the curve increases, but this increase in speed decreases

as curvature increases; it does not suggest that control

systems tend to slow down around sharp curves).

`RM: So I agree that it`

is very surprising (and, perhaps, disappointing) that

the relationship between V and R tells us nothing about

how people draw curves. But that doesn’t mean that

research on how people (and other organisms) produce

curved paths should come to an end. To the contrary, it

opens up new and fruitful questions about exactly how

this is done. For example, the integral output function

that I use in the existing model is obviously an over

simplification. Something like theÂ Â Gribble/Ostry

model pictured above is probably a closed approximation.

A clever experimenter should be able to design

behavioral (and/or physiological) studies to determine

what the best model of the output function is.Â

`RM:`

Going “up a level” (so to speak) research could also be

aimed at determining how what are presumably higher

level control systems set the references for the x,y

coordinates of the figure being drawn (assuming that the

figure is a controlled result and not a side effect of

controlling other variables, as in the CROWD demo).Â

`RM:`

So there is really a lot of very important and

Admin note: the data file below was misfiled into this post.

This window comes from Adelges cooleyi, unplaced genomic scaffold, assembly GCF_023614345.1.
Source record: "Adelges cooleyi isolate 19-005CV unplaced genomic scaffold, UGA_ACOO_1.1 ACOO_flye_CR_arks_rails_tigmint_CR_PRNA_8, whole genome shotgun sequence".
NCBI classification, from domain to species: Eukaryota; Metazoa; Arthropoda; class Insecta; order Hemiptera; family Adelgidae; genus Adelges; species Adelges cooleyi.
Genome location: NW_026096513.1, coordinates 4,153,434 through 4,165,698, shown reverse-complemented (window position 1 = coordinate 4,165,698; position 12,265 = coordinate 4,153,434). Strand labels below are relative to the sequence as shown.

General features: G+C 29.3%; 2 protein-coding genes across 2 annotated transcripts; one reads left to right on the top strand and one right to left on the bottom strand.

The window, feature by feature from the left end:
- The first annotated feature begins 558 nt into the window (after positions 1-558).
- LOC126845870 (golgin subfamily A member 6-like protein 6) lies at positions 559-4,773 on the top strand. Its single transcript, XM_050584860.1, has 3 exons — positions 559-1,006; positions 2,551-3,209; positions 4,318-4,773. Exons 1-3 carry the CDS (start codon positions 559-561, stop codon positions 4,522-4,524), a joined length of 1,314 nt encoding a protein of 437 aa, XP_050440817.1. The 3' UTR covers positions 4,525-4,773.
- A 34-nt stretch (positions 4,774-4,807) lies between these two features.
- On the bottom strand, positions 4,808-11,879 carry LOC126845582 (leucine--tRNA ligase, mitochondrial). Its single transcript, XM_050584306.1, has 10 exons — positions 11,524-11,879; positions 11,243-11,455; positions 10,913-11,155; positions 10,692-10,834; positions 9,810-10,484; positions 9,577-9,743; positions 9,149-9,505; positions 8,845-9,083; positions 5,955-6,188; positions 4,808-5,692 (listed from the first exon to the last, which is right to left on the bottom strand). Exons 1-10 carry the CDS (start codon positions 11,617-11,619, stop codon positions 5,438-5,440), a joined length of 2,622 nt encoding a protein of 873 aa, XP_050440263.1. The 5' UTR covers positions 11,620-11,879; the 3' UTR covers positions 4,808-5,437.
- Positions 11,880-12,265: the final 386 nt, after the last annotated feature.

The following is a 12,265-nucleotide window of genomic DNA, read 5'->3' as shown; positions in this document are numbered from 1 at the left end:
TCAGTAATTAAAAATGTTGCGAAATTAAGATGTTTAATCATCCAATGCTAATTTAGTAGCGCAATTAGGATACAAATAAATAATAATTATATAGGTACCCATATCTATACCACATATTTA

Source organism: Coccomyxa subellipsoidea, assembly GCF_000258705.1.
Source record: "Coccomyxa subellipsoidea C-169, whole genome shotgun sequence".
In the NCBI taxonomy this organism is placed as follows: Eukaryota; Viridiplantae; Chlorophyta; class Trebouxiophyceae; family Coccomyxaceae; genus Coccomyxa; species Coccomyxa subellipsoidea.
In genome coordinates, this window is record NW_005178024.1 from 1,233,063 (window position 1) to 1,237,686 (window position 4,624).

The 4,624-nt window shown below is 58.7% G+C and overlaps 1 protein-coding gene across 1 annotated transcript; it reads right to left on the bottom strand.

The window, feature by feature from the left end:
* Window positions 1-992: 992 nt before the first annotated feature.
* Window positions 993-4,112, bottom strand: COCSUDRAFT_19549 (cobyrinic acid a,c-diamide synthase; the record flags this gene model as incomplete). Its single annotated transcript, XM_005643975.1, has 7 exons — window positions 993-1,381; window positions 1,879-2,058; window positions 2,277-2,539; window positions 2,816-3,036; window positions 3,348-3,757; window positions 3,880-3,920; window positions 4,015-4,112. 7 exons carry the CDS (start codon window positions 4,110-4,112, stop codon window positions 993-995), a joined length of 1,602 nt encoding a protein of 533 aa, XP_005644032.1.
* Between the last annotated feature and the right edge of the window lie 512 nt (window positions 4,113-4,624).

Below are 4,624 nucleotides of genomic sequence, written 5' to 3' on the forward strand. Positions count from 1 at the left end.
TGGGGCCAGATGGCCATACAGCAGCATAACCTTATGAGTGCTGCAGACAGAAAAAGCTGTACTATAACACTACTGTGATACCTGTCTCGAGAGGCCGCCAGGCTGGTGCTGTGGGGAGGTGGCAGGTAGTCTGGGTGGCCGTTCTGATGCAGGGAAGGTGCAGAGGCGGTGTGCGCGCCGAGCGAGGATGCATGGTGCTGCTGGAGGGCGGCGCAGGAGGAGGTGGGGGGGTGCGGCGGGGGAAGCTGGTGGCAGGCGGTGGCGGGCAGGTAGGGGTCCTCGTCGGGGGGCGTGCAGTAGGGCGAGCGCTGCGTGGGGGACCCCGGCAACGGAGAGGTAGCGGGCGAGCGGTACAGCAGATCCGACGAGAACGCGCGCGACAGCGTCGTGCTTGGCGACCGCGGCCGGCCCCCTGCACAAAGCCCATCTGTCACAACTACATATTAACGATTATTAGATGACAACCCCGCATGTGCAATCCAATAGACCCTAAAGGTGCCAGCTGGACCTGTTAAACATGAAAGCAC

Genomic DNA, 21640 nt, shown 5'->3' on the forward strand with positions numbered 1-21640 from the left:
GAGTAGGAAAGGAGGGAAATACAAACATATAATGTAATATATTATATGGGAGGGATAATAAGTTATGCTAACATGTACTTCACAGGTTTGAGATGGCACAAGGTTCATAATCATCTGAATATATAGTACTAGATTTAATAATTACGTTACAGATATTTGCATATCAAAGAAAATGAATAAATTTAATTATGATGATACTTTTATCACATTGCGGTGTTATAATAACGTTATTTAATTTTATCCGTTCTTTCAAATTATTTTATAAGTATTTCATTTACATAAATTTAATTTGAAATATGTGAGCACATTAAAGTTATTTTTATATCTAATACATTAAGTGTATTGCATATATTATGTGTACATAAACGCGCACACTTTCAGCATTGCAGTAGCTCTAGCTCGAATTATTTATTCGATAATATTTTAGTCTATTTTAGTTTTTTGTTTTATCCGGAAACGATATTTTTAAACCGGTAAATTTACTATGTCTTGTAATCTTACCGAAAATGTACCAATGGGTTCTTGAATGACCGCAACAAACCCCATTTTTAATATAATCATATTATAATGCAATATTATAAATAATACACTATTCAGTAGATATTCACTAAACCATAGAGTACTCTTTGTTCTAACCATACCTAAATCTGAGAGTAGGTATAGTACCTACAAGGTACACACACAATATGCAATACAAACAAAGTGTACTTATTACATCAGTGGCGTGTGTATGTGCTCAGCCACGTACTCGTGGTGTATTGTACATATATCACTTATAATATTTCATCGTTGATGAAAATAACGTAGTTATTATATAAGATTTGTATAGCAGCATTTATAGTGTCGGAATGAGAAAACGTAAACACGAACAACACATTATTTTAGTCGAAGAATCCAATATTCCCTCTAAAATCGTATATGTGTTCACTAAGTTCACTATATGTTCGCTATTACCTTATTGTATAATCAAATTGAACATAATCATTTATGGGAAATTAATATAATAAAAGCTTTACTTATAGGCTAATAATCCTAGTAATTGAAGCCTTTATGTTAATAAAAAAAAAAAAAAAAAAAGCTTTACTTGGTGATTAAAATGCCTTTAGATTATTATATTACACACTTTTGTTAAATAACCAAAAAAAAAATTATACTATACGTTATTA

challenging research to be done in order to understand

how people draw figures. But this research must be based

on an understanding of the fact that the figure drawn is

a controlled variable – an intended result. And so any

research aimed at understanding how figures are drawn

must be based on an understanding of how control works.Â

`AGM:`

But, again, ** you gloss over serious flaws

interpreting** the difference between mathematical

equations, physical conditions and biological

constraints as facts, ** and you magnify the

relevance of a toy demos** that, I wish could

shed new light, but so far don’t shed much new to the

problem.

`RM: I hope this post helps. I don't believe I have`

glossed over flaws. But if there are substantive flaws

please point them out. As I said above, if my analysis is

correct that doesn’t mean all is lost. Indeed, I think it

actually opens up many new and very productive

possibilities for research.Â

Best regards

Rick

`So`

I encourage you (and everyone still reading these

email exchanges) tosay something new and relevant,

because I still believe that asking what is being

perceived and what is being controlled is worth-while

in figuring out why speed and curvature are

constrained they way they are.

Â

Alex

–

Richard S. MarkenÂ

`"The childhood of the human`

race is far from over. We

have a long way to go before

most people will understand that

what they do for

others is just as important to

their well-being as what they do

for

themselves." – William T. Powers